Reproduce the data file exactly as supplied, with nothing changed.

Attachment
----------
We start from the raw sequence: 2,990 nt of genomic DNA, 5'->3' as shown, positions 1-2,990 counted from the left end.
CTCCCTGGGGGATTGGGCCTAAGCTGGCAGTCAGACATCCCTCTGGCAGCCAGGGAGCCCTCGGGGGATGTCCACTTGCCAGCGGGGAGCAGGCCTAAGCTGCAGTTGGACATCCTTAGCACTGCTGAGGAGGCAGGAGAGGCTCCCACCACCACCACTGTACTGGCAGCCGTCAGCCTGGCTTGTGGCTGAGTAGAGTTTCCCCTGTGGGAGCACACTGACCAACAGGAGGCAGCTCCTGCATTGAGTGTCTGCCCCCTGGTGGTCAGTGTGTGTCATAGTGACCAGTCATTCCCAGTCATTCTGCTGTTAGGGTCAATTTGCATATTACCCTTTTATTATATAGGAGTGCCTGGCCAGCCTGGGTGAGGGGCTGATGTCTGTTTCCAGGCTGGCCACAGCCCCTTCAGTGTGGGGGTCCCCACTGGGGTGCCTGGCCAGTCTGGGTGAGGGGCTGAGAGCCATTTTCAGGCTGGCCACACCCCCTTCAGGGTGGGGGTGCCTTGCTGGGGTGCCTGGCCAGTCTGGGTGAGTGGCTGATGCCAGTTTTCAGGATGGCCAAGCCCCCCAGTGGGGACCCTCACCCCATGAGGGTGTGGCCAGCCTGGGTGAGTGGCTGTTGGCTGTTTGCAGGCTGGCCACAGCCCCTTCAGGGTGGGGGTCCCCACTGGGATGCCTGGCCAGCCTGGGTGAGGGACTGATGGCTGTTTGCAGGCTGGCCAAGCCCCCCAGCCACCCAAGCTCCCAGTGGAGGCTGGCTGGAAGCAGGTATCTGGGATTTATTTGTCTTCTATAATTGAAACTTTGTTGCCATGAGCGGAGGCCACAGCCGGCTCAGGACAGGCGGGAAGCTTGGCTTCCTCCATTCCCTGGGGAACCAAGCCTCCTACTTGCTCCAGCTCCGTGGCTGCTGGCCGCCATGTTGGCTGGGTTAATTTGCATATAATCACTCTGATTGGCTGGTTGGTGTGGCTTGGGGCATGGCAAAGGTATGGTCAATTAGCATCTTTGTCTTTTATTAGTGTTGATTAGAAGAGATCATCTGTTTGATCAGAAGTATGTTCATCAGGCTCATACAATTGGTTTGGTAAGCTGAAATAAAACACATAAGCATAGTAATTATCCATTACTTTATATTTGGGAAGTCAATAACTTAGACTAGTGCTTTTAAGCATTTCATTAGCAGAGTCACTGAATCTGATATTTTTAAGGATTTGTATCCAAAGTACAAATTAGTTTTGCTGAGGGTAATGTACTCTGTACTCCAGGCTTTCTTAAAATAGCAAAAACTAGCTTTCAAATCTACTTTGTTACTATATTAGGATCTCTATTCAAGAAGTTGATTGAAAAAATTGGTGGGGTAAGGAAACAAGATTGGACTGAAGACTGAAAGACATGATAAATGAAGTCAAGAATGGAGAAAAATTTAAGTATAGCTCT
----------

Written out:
We start from the raw sequence: 2,990 nt of genomic DNA, 5'->3' as shown, positions 1-2,990 counted from the left end.
CTCCCTGGGGGATTGGGCCTAAGCTGGCAGTCAGACATCCCTCTGGCAGCCAGGGAGCCCTCGGGGGATGTCCACTTGCCAGCGGGGAGCAGGCCTAAGCTGCAGTTGGACATCCTTAGCACTGCTGAGGAGGCAGGAGAGGCTCCCACCACCACCACTGTACTGGCAGCCGTCAGCCTGGCTTGTGGCTGAGTAGAGTTTCCCCTGTGGGAGCACACTGACCAACAGGAGGCAGCTCCTGCATTGAGTGTCTGCCCCCTGGTGGTCAGTGTGTGTCATAGTGACCAGTCATTCCCAGTCATTCTGCTGTTAGGGTCAATTTGCATATTACCCTTTTATTATATAGGAGTGCCTGGCCAGCCTGGGTGAGGGGCTGATGTCTGTTTCCAGGCTGGCCACAGCCCCTTCAGTGTGGGGGTCCCCACTGGGGTGCCTGGCCAGTCTGGGTGAGGGGCTGAGAGCCATTTTCAGGCTGGCCACACCCCCTTCAGGGTGGGGGTGCCTTGCTGGGGTGCCTGGCCAGTCTGGGTGAGTGGCTGATGCCAGTTTTCAGGATGGCCAAGCCCCCCAGTGGGGACCCTCACCCCATGAGGGTGTGGCCAGCCTGGGTGAGTGGCTGTTGGCTGTTTGCAGGCTGGCCACAGCCCCTTCAGGGTGGGGGTCCCCACTGGGATGCCTGGCCAGCCTGGGTGAGGGACTGATGGCTGTTTGCAGGCTGGCCAAGCCCCCCAGCCACCCAAGCTCCCAGTGGAGGCTGGCTGGAAGCAGGTATCTGGGATTTATTTGTCTTCTATAATTGAAACTTTGTTGCCATGAGCGGAGGCCACAGCCGGCTCAGGACAGGCGGGAAGCTTGGCTTCCTCCATTCCCTGGGGAACCAAGCCTCCTACTTGCTCCAGCTCCGTGGCTGCTGGCCGCCATGTTGGCTGGGTTAATTTGCATATAATCACTCTGATTGGCTGGTTGGTGTGGCTTGGGGCATGGCAAAGGTATGGTCAATTAGCATCTTTGTCTTTTATTAGTGTTGATTAGAAGAGATCATCTGTTTGATCAGAAGTATGTTCATCAGGCTCATACAATTGGTTTGGTAAGCTGAAATAAAACACATAAGCATAGTAATTATCCATTACTTTATATTTGGGAAGTCAATAACTTAGACTAGTGCTTTTAAGCATTTCATTAGCAGAGTCACTGAATCTGATATTTTTAAGGATTTGTATCCAAAGTACAAATTAGTTTTGCTGAGGGTAATGTACTCTGTACTCCAGGCTTTCTTAAAATAGCAAAAACTAGCTTTCAAATCTACTTTGTTACTATATTAGGATCTCTATTCAAGAAGTTGATTGAAAAAATTGGTGGGGTAAGGAAACAAGATTGGACTGAAGACTGAAAGACATGATAAATGAAGTCAAGAATGGAGAAAAATTTAAGTATAGCTCT